If your business is getting bad reviews on a site like Glassdoor, or if your NPS scores are particularly low, you need to devote time and effort to fixing it. Don’t write it off. Don’t ignore it. Find out why your employees are unhappy, and work to fix it. It will lead to better work, almost guaranteed. But it will also mean more positive appearances outside your organization, and a higher likelihood of referrals from your employees both in terms of new talent and new business. The number one reason your workers will go the extra mile for your company? It’s not money. It’s their co-workers. Happy employees equal productive employees. Make sure you invest in them. They’re your most precious resource.

4. Social media followers

92 percent of marketers indicate that social media is important for their business. But, depending on the industry your business is in, and the audience you’re pursuing, it’s not necessarily a huge issue if you don’t have many followers on social media. While social is a growing outlet for many marketers and customers, it’s not pervasive for everyone right now, and plenty of people don’t buy through social. Though - there’s plenty of opportunity too. One small business (300 employees, 340 Twitter followers) Hubspot studied generated $1.2 million in revenue using social media.

But if you’re on a social platform, you need to engage. Having a Twitter account that hasn’t tweeted in two years makes you look like your brand is inactive. It’s actually worse than not having an account at all. An account that doesn’t post is kind of like the person who shows up to a Halloween party without a costume: there’s no reason to be there, and you just end up looking weird and out-of-place. Don’t do it.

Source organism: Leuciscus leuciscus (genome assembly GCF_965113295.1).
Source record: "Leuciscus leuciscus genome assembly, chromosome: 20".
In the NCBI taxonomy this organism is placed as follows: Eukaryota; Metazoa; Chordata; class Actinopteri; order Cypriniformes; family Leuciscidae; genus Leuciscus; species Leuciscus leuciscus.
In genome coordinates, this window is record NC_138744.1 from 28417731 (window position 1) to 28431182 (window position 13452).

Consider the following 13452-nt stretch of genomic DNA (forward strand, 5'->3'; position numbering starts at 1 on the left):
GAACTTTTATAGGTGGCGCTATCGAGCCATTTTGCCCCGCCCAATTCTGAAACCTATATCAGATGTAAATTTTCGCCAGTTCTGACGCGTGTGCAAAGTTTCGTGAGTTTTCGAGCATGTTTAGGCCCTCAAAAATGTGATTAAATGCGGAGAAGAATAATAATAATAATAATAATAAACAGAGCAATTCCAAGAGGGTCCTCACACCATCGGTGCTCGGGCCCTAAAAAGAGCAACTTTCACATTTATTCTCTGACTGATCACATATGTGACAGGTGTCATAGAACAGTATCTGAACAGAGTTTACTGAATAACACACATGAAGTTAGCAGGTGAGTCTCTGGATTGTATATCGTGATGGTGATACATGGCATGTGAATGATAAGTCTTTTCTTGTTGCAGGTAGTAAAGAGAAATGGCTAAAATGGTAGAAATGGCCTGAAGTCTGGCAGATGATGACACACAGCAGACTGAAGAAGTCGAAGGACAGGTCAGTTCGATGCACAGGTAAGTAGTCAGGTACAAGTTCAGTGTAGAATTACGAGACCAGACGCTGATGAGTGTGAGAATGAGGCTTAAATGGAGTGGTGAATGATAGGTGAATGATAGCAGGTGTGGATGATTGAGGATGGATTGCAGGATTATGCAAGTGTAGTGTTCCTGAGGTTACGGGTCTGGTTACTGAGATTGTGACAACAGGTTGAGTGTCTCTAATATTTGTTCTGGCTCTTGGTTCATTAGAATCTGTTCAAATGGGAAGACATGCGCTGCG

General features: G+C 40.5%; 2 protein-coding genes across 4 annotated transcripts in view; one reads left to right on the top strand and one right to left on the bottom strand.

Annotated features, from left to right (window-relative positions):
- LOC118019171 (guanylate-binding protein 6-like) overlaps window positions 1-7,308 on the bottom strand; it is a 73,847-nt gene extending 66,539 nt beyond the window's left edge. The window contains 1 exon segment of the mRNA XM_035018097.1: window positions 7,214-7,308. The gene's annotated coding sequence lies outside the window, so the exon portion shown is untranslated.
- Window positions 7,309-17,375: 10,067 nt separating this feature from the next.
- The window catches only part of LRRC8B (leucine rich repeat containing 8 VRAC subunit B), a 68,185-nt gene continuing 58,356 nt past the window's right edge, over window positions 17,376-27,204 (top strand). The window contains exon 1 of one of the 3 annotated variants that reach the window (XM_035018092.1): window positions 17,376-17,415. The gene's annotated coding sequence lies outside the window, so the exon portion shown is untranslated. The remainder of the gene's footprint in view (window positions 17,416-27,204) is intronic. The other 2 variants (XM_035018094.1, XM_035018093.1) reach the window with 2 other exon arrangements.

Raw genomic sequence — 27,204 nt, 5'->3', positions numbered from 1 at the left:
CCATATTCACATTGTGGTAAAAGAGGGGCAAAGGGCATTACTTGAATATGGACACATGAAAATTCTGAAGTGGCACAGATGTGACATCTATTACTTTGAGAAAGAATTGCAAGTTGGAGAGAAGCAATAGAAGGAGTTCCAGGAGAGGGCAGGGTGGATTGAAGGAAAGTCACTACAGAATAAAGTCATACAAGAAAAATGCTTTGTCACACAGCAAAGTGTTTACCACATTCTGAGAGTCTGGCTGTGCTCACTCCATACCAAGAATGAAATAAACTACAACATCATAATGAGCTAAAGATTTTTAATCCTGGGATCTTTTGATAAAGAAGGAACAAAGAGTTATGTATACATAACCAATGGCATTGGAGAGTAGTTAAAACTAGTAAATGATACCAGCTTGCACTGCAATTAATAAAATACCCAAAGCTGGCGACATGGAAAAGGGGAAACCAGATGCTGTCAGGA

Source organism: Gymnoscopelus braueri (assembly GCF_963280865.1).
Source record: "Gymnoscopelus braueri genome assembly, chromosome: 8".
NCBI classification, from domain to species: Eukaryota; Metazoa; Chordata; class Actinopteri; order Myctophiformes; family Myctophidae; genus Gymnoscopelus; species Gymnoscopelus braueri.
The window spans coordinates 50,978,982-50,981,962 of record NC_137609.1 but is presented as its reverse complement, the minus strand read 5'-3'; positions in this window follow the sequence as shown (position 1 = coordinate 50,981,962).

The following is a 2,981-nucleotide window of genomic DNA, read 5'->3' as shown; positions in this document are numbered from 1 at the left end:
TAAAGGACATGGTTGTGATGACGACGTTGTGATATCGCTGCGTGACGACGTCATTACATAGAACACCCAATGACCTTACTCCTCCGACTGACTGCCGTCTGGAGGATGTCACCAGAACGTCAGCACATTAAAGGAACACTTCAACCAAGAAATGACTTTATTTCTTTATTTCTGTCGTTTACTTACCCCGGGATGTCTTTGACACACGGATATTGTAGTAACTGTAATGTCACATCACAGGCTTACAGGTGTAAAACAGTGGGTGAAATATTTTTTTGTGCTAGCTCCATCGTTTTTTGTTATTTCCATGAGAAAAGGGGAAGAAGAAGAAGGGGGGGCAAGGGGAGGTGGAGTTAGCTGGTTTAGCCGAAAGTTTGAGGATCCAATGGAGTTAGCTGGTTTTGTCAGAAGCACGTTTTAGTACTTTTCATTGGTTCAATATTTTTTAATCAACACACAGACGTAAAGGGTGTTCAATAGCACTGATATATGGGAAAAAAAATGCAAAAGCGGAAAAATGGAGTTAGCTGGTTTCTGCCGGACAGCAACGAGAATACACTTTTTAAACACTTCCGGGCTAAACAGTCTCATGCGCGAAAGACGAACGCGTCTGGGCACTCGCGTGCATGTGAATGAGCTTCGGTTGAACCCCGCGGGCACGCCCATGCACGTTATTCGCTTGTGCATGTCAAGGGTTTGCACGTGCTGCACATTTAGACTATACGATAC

5. Bounce rate

Different kinds of content are naturally going to have different bounce rates. Your blog, for example, is likely to have a higher bounce rate. Readers are probably coming mostly from social media, and wherever they’re coming from, they’re most likely there to digest the specific content you’re offering. Sure, you want a click-through on a CTA or ad. But if the rate of that happening is a bit lower on your blog posts than other parts of your website, that’s not something that should frighten you.

On the other hand, skyrocketing bounce rates on the primary content sections of your site are something to fret over. When you’re telling a reader about your services, you’re right to hope for and expect engagement. If they’re leaving your site instead, that means your website content is not doing its job.

One of the biggest contributors to high bounce rates is site speed. You only have seconds to keep a user on your website. Hubspot compiled several stats about website design and one of the most noteworthy stats claims that 40 percent of users will abandon a page if it takes more than 3 seconds to load.

6. Call volume

It’s most likely that receiving more phone calls – particularly if it’s a sudden change – is a bad thing. For most businesses the only time you’ll hear from your customers is when something is wrong, so tons of phone calls means a disaster is happening. Even so - it doesn’t have to mean terror for you. It can mean opportunity.

At Element Three, we work (under a non-disclosure agreement) with an insurance company. When the Affordable Care Act went into effect, they got phone calls. A lot of phone calls. Mostly, the callers were complaining about ACA-related change and had general confusion regarding the impact to their policy. Since the changes weren’t really the fault of our client, the phone calls gave them a chance to turn it around, and help their clients make sense of the changes to their coverage. It was an opportunity to serve.

So when phones are ringing off the hook, use the opportunity to provide the best possible customer service. Just try to limit how long people are on hold — because we all hate to hear the words “Can I put you on hold?”